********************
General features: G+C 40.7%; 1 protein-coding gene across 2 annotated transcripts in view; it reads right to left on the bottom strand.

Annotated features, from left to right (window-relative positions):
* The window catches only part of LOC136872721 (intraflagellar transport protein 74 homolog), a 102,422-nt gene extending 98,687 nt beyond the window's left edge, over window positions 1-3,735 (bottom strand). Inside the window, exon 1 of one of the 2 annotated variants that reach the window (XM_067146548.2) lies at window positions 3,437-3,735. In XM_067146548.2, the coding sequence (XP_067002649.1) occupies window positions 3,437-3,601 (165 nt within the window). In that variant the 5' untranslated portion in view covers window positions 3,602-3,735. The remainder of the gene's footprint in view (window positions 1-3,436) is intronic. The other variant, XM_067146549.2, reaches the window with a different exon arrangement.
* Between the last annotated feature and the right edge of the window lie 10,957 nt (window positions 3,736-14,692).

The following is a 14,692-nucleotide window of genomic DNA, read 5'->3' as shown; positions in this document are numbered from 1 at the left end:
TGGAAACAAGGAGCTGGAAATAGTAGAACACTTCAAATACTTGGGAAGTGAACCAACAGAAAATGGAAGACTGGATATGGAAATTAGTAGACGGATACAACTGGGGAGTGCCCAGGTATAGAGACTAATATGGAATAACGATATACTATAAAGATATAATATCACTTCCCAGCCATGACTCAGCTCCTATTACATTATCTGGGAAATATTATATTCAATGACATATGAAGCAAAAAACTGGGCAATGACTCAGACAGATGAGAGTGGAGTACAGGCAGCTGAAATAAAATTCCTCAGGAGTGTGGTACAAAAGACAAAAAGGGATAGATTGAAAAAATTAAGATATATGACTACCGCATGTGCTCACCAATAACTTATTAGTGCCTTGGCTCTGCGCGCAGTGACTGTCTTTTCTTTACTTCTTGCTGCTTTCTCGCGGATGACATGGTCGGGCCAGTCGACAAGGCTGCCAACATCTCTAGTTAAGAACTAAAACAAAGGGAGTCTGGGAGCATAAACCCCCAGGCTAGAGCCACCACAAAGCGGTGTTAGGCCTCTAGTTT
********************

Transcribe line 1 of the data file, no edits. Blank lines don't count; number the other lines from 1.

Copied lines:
General features: G+C 40.7%; 1 protein-coding gene across 2 annotated transcripts in view; it reads right to left on the bottom strand.